with these parties to discuss, understand, and address their concerns.
                           Toward this end, 12 Provincial Advisory Committees were created—one
                           for each of the geographic provinces identified in the plan—to involve
                           local governments, tribes, and the public in managing the region’s forests.
                           Members of these committees may include representatives from state,
                           county, and tribal governments; the timber industry; environmental
                           groups; recreation and tourism organizations; and the public at large, as
                           well as officials from the federal agencies. Among other things, these
                           committees participated in areawide reviews in fiscal years 1996, 1997, and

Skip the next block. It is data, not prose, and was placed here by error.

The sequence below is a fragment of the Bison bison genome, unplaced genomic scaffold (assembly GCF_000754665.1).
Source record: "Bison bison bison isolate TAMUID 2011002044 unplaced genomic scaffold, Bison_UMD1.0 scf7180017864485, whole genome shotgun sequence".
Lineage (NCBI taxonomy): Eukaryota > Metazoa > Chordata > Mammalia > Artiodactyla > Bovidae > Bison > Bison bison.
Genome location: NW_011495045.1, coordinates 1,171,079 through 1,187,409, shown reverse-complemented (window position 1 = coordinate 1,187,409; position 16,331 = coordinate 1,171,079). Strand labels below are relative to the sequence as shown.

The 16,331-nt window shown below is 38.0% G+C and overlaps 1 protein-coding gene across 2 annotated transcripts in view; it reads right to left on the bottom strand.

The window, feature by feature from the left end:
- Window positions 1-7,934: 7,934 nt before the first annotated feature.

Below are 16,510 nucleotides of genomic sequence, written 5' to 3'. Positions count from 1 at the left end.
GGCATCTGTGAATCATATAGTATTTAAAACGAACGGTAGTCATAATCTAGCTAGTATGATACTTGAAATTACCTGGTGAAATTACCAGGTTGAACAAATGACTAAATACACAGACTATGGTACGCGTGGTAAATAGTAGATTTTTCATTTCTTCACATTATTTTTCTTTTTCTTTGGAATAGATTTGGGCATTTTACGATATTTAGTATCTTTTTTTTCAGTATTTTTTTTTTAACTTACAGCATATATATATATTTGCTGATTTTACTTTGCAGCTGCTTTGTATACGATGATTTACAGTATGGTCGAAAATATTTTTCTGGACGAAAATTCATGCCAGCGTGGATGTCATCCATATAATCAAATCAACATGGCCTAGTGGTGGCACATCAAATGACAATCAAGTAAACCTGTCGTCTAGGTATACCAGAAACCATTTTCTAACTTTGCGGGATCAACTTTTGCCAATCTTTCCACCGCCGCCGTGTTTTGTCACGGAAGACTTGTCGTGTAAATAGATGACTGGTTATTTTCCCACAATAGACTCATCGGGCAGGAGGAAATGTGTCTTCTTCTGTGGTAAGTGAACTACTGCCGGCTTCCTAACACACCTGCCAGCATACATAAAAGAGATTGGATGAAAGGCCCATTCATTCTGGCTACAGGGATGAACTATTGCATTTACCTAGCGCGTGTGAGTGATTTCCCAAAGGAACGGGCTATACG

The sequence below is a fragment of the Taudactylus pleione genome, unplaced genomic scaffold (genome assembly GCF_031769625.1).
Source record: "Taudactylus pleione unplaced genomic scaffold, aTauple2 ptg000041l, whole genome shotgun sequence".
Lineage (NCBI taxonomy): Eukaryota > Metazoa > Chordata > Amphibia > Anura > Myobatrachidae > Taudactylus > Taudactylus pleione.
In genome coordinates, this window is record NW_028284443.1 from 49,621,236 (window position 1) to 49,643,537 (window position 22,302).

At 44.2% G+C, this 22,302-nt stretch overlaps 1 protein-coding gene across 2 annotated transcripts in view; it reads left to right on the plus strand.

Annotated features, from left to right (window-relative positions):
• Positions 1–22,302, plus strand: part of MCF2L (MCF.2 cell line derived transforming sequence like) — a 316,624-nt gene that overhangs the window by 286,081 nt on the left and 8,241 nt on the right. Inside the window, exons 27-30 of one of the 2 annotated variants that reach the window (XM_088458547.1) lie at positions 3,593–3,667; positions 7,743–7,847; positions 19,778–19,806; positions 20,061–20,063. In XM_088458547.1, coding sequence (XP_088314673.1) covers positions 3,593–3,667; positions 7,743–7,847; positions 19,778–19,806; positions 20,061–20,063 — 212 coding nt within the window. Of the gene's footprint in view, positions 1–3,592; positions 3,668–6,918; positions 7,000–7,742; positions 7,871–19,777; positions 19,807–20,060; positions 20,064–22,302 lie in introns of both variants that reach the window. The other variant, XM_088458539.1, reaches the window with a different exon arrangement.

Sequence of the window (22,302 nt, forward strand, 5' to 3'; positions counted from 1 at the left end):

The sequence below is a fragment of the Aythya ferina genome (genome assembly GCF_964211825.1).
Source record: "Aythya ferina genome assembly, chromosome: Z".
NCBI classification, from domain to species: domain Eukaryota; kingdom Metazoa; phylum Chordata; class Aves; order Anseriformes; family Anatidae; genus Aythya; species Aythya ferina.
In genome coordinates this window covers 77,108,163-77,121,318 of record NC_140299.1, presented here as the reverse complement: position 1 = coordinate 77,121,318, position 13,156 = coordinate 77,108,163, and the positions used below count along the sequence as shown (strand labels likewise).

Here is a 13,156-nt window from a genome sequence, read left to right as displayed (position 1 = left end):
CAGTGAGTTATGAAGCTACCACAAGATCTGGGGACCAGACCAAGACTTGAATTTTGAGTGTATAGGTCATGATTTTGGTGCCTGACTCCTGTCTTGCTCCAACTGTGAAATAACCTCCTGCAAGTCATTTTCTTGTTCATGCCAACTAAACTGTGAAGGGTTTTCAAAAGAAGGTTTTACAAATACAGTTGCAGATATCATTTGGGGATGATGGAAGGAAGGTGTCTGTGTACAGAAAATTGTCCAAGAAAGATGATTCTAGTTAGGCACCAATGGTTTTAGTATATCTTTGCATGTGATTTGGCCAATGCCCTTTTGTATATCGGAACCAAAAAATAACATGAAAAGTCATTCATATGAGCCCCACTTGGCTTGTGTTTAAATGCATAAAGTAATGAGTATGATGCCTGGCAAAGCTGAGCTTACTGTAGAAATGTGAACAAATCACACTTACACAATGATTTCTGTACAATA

1998 to determine whether timber sales, forest roads, and restoration
                           activities were in compliance with the plan’s requirements
                           (implementation monitoring).

                           Nonfederal parties have also been involved in analyzing watershed
                           conditions on Forest Service and BLM lands. For example, the municipal
                           watershed for the city of Sandy, Oregon, was included in a watershed
                           analysis conducted by the Forest Service in conjunction with BLM, the Fish